Or at least this is what its concept looks like in 2018.
The artistic conception made by Boeing, revealed below, is the first complete look at the company’s NMA. The rendering gives an insight into how Boeing – which has shared few details about the jet – is thinking about its first all-new airliner since the 787 Dreamliner.
At first glance, the NMA resembles the familiar form of the modern airliner for the last 65 years, building on the generational evolution in subsonic aircraft design since Boeing’s 707.
Highly unlikely to be the final form of the eventual 797, its attributes hint strongly at some of Boeing’s efficiency enablers for its next-generation of medium-range airliners.
Boeing and its suppliers have the better part of a decade still to go before airlines and passengers get their hands on the aircraft.
The yet-to-be-launched NMA is slated to arrive in 2025. First with the base model, the NMA-6X (225 passengers at 5,000nm) and the NMA-7X (265 passengers at 4,500nm) two years later, according to two people familiar with Boeing’s planning today.
The apparent small twin-aisle NMA-6X is pictured in the artist conception.
So, what might Boeing’s ‘Atlantic Fragmenter’ become?
(Historical aside: The Pacific Fragmenter was Boeing’s name for the Sonic Cruiser/7E7 design and its long-range capabilities to overfly major hubs connecting Asia with North America across the Pacific. The NMA is aimed at doing the same across the Atlantic.)
But under the wing, the engines illustrate Boeing’s development work on a shorter inlet design to increase fuel efficiency. Boeing in February released a video detailing its testing of the lighter-weight nacelle to reduce fuel burn as fan sizes increase.
Matching the jet’s familiar elements to today’s designs, Boeing vice president of airplane development, Mike Delaney, described the NMA wing design in these terms in June 2017:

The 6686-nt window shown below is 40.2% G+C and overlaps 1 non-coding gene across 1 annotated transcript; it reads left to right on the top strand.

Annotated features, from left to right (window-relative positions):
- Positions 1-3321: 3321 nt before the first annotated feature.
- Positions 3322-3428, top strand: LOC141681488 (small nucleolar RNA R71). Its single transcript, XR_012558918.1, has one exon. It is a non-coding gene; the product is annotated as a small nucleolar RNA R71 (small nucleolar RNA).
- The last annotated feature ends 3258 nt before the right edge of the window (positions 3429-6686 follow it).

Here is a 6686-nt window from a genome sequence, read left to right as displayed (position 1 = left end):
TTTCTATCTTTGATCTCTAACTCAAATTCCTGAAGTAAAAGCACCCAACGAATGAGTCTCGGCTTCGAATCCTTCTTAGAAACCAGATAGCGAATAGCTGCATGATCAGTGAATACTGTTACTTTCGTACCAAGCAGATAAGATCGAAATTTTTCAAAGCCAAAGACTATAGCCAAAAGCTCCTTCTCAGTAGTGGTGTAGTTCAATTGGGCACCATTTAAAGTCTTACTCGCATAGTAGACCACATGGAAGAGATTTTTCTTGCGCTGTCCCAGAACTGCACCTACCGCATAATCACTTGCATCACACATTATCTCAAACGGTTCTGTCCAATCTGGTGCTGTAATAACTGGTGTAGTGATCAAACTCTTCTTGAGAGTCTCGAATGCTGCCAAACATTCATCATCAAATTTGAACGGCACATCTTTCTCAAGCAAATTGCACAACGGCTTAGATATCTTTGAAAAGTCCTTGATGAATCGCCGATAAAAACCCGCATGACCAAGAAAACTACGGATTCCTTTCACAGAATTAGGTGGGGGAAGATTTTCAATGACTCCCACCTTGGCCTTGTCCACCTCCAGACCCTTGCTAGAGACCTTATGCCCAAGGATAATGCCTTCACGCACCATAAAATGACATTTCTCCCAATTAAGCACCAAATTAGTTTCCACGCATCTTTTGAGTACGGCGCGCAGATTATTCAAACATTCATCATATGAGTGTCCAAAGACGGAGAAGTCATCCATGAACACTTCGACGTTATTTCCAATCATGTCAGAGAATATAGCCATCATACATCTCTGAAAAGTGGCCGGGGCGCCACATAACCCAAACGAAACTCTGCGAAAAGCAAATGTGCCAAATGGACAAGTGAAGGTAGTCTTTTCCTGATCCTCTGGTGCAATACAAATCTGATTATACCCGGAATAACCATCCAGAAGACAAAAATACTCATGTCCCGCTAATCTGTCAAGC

“An NMA wing on a flight line, you will not be able to tell the difference between an NMA and a 787.”
Equally important is what’s not visible. The angle doesn’t show the most distinctive – and potentially technically challenging – aspect of the design. The ovoid shape of the fuselage isn’t readily apparent, but the curve in the future nose hints at the ‘hybrid design.”
The aim of such a design is to maximize the passenger space in the cabin; notionally a seven-abreast 2-3-2 twin-aisle economy arrangement above the floor with room for a single-aisle-sized cargo hold below, according to those familiar with the design. The debate between North American and Asian airlines over the shape and capacity of the belly (and ensuing wing-sizing and engine thrust capabilities) was detailed last week by Bloomberg News’ Julie Johnsson.
Boeing spokesman Bernard Choi declined to comment on speculation around program timelines or specific design attributes for “any supposed infographic” of the NMA:
“We continue to take input and suggestions from more than 50 customers around the world. Our NMA team remains focused on building a solid business case including understanding market opportunities, reducing program risk, and working through design tradeoffs. No decision has been made. Our Board will make one when it is ready. It’s a decision they will get to over the next year or so. If a program is launched, entry into service would be in the 2024-2025 timeframe.”
We’ve actually seen this rendering before. A significantly blurred out version first appeared at the Paris Air Show in 2017 in the company’s presentation on its notional NMA plans. The longer NMA-7X, with its additional mid-aft exit door, was part of the notional family lineup shown between the 737 Max and 787 Dreamliner as part of that same presentation.
Flightglobal on February 14 attached an image to a tweet about Delta Air Lines’ interest in the NMA. Its image was a significantly blurred out version of what you see above.
But why is this rendering somewhat inconclusive here in 2018? While it shows the direction Boeing is headed, history has shown that the first images of a new design rarely, if ever, resemble the final product. Plane makers frequently use artist conceptions to facilitate discussions with customers rather than risk showing ‘their hand’ to eager competitors.
The first 7E7 rendering, replete with red, white and blue Americana colors from the 1980s and 1990s, showed up in 2002 when Boeing formally killed the Sonic Cruiser. The top down view of a shrunken 777-200LR/767-400ER soaring over the mountains offered an yet-to-be refined look at what became Boeing’s infamous sharktail 7E7 and the 787-8 five years later.
Note: This post was updated to clarify that the NMA rendering was created by Boeing.
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